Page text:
“Bob Harig: No doubt. But it’s understandable. Expectations were extremely low after the summer, when Woods seemed like a guy who had sold his soul to win the Masters. The poor form, the bad back, a withdrawal due to an oblique injury. Woods never looked right. And then he had knee surgery, which suggested he’d have even more issues with his game. And yet, that unlocked all of the issues. Woods, after a shaky start, won in Japan. He played well enough to win in the Bahamas. And he was the best player at the Presidents Cup. It’s hard not to think everything is moving in the right direction as 2020 begins for him.”
  • “Michael Collins: Didn’t matter. Let’s be honest, even if Woods had finished last at Zozo and gone 0-3 at the Presidents Cup, all everyone would do is make excuses for why those didn’t matter and “blah blah blah” is why Tiger is going to shatter 2019. It’s Tiger Woods — when do all of us not overreact? Or does everyone forget “experts” picking him to win the 2014 PGA Championship at Valhalla after back surgery and a WD at the Bridgestone Invitational two weeks earlier?”

Full piece.

9. Moment of Zen: Smoltz’s standing putter
Geoff Shackelford…”I’m guessing the folks who didn’t like pro golfers leaving the flag in to putt-remember those days!-won’t be approving of the Bloodline putter use on grand stages…The look has always been of genuine hacker who watched an infomercial, but now with John Smoltz doing this en route to the Diamond Resorts win, might it have received a vote of legitimacy?”

 

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2020 Ping Heppler putters

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Say hello to the all-new 2020 Heppler putter family from Ping Golf.

Ping has always pushed the technology envelope, especially when it comes to putters and manufacturing techniques. The Heppler putters are no exception and are a combination of (big breath in)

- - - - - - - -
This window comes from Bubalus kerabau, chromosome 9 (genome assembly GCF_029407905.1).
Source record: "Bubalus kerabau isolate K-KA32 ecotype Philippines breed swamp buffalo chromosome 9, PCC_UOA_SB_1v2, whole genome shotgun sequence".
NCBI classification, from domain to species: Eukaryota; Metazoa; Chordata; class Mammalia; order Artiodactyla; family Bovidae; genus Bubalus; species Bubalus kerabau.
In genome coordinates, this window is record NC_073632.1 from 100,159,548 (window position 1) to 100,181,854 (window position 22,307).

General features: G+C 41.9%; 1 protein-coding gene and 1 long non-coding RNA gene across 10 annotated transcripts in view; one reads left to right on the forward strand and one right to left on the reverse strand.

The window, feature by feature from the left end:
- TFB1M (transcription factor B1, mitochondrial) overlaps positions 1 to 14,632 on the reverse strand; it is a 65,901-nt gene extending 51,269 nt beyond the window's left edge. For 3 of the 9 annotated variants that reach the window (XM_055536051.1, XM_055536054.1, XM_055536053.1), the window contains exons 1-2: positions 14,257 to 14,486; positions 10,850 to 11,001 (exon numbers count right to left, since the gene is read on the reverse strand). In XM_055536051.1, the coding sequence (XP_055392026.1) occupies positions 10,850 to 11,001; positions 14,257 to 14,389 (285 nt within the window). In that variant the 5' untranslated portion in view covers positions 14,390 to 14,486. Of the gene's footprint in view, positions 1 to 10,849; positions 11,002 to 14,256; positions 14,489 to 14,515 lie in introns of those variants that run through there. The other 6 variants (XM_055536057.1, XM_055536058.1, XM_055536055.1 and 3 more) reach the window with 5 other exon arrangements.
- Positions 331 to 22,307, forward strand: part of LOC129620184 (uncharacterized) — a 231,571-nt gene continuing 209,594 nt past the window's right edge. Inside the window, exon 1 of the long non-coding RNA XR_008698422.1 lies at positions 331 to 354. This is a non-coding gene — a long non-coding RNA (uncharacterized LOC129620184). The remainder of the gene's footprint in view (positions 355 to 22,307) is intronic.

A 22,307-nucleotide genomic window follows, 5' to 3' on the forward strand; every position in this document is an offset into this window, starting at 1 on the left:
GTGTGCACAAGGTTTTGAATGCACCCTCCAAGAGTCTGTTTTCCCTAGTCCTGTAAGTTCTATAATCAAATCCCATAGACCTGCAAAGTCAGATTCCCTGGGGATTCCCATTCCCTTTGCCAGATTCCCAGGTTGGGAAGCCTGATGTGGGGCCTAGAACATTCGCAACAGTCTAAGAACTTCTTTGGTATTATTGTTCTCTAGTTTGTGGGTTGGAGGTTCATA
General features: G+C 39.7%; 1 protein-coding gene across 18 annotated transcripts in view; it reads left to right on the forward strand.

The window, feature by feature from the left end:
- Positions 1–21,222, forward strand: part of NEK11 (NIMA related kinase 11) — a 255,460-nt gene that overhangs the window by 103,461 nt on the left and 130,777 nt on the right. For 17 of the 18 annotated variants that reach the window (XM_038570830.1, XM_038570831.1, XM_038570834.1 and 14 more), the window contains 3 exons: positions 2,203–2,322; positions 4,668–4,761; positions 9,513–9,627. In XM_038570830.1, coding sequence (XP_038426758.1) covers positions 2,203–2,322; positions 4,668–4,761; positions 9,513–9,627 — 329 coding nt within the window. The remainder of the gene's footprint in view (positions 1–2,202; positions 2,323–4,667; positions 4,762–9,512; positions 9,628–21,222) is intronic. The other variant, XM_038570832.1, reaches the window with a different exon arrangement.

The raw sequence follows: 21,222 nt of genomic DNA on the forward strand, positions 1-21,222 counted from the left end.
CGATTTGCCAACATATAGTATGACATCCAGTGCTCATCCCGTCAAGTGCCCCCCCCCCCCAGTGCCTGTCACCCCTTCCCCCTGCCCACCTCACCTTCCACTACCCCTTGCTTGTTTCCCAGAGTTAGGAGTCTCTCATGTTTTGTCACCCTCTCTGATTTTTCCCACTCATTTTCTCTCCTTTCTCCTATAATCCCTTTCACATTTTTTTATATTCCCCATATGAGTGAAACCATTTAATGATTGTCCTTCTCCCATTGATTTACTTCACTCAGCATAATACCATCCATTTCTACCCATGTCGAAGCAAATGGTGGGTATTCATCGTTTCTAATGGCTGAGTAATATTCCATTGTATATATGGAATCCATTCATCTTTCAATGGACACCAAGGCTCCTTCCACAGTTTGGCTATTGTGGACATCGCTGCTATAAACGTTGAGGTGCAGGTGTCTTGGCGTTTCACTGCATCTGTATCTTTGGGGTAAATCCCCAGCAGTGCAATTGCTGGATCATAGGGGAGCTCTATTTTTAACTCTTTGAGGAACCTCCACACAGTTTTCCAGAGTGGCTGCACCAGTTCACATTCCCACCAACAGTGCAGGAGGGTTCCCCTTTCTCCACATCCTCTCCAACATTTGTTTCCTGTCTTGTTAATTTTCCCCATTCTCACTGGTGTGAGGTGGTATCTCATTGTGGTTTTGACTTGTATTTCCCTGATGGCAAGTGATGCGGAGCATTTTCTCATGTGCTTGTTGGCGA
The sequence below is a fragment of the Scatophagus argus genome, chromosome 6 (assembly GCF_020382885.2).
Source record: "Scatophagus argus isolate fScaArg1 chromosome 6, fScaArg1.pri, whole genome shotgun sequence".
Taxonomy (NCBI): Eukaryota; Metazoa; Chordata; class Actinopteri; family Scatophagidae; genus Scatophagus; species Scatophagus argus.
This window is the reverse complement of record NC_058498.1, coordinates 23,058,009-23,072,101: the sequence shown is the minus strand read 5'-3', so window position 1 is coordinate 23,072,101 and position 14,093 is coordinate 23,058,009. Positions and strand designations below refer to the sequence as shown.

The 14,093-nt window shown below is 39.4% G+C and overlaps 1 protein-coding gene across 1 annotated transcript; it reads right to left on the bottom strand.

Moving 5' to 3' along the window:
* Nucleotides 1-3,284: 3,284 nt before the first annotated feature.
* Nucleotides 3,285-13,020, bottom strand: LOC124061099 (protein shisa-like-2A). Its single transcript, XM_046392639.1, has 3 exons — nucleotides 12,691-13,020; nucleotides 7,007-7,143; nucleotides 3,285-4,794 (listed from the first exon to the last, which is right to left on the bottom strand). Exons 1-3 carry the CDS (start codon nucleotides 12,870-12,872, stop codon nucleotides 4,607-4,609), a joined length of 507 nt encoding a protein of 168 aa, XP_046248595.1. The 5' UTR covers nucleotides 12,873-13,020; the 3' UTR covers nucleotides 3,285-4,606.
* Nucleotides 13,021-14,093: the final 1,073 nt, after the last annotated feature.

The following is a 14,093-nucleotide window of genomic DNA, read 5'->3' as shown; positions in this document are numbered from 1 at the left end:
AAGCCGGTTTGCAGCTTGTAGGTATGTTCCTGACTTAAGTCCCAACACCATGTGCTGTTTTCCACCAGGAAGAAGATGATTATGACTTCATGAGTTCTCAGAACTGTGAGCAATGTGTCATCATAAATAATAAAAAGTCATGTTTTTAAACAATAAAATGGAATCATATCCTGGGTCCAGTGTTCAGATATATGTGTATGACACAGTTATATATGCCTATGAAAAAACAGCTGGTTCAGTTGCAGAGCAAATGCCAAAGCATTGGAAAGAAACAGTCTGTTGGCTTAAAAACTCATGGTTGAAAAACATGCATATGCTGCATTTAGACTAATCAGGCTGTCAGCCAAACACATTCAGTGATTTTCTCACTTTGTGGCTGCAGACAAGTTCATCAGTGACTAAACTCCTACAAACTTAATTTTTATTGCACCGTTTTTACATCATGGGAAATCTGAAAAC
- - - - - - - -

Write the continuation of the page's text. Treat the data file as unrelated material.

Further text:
• State of the art manufacturing processes
  • Acoustically tuned high MOI shapes
  • Multi-material construction
  • Analysis-driven alignment tools
  • Fully customizable—including off-the-shelf length adjustability

Beyond just the technology, the new putters are also a tribute to Ping’s long-standing commitment to honoring heritage, family, and the individuals that helped build the company from a garage startup to one of the world’s largest golf club manufacturers.

From Ping:

The Heppler putter family is named in honor of Rick Heppler, a longtime Ping employee who began his career with the company as a teenager in 1966. The son of a General Electric co-worker of Ping Founder Karsten Solheim, Rick was hired by Karsten to help John A. Solheim build putters in the family garage. Rick eventually held several management positions at Karsten Manufacturing Corporation before passing away in a motorcycle accident in 2013.

“Rick was part of the Ping family for almost 50 years,” said John. “He was a dear friend who contributed greatly to our success in all that he did. Naming this putter series after him is a tribute to his dedication to our company and its employees.”

Solid-face technology